‘A Doll’s House, Parts 2’ explores marriage, identity and compromise

By Liz Keill

NEW BRUNSWICK, NJ – Leave it to George Street Playhouse to produce a play that works on so many levels. We have the familiar slamming-the-door exit of Nora Helmut, who abruptly leaves her secure life with Torvald for parts unknown

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This play by Lucas Hnath received a successful run on Broadway, with Oscars for the playwright and its star Laurie Metcalf. Here, Nora is played with insight and clarity by Kellie Overbey. But the play isn’t just about Nora, it’s about a person’s right to choose (male or female) and the price you pay for those choices. Nora leaves Torvald to discover who she is as a person, to develop a life of her own. Yes, there are recriminations and guilt, but still, the search for identity remains the key in this thoughtful, searing account of interior lives.

Betsy Aidem has directed an exemplary cast in bringing to life such iconic characters. Andrew Garman as Torvald has the advantage of still being viral and robust enough to remember his life with Nora, his affection for her.  He admits, late in the play, that he may have expressed this in ways that were, ultimately demeaning. But still, he tries his best to be a strong, considerate husband. Lily Santiago as Emmy, their daughter, is spot on as the outspoken, yet very-grown-up offspring who can clearly see the rift between these two. She even states that they were all better off when Nora left. Yet she also crystallizes the alternatives to marriage: being alone, having no one to share life’s everyday problems with, learning to love despite complications. Then we have Ann McDonough as Anne Marie, the long-time servant in the household who essentially raised the children after Nora left. She has her own insights on the price they have all paid for Nora’s decision.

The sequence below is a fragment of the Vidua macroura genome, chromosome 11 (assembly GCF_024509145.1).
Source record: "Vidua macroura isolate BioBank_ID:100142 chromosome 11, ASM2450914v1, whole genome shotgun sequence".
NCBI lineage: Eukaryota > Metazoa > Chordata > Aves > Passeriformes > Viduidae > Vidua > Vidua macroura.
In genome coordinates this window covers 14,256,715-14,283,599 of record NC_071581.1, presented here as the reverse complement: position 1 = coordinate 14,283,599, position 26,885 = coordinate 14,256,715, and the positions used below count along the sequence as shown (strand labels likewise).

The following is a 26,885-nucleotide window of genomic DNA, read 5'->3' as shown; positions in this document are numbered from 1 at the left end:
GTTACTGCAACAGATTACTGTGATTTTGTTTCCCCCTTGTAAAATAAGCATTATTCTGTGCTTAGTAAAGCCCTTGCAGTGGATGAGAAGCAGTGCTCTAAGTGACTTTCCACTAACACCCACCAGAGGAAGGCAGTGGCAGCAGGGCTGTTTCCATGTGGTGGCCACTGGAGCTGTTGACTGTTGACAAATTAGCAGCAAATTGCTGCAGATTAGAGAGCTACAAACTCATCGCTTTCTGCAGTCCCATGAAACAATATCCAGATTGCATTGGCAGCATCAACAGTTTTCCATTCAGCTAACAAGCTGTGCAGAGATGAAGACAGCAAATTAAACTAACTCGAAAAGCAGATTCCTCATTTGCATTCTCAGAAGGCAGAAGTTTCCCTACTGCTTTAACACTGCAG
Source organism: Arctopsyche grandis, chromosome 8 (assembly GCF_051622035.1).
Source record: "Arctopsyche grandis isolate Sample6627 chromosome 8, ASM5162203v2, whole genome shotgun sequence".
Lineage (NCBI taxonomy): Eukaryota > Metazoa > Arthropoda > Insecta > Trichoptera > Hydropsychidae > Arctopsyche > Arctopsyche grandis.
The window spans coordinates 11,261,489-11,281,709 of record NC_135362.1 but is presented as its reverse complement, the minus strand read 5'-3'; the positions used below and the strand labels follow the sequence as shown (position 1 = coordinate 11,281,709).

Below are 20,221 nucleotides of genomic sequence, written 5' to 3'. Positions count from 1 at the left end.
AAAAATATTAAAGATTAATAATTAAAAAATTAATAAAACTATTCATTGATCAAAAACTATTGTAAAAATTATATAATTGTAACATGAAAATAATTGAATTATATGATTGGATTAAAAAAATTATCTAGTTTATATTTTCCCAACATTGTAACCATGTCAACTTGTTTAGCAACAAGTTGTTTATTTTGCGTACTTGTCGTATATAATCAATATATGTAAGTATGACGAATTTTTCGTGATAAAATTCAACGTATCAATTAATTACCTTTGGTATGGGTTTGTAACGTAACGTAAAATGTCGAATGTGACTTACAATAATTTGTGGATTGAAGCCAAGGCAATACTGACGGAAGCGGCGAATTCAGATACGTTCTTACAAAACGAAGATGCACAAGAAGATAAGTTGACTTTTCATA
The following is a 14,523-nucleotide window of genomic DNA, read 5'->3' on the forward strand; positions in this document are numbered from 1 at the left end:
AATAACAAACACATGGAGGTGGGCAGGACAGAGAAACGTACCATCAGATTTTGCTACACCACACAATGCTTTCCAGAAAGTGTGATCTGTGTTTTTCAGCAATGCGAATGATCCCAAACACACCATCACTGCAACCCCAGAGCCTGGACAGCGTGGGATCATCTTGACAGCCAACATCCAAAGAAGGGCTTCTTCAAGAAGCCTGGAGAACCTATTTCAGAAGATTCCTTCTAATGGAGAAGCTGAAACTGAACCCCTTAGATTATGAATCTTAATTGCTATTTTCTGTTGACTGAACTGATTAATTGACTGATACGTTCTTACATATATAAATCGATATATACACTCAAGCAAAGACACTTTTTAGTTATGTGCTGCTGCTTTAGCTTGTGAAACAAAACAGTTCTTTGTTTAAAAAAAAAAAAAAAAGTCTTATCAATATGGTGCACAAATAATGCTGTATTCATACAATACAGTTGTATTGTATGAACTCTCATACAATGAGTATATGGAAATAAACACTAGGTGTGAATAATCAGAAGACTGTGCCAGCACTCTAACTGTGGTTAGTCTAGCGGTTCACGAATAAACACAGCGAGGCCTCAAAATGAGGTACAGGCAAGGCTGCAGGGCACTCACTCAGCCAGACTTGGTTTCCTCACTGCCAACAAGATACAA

In their heated exchange, Torvald says, “You left me. I didn’t leave you.” Then there’s the difficulty of explaining Nora’s disappearance and ultimately people believed that she died. Nora has returned to ask for a divorce, after 15 years. Initially, Torvald rejects the idea.  Because she chose to leave, why should he give her any forgiveness for damaging the family? There are questions upon questions in this play, which is no doubt why Ibsen’s original “A Doll’s House” has had such a lasting impact.  

The set, by Deb O, is bleak. The rough-hewn floor and bare walls project a world that is barely surviving in this small Norwegian town. Costumes by Olivia Gajic reflect the period, with Nora in wine-red while her daughter Emmy appears in monotones of grey and cream. Lighting by Rick Fisher reflects time changes as minutes move into hours with the gradual confrontations of the characters.  

Much of the language is contemporary, with references to “kids,” not “children” and swear words that would hardly have been spoken, or even thought of, in Victorian times.

Yet for all the differences, this is a brave, probing work, giving us much to ponder. Performances of “A Doll’s House, Part 2” continue at the George Street Playhouse in New Brunswick through Dec. 23. For tickets , call 732-246-7717 or visit GeorgeStreetPlayhouse.org.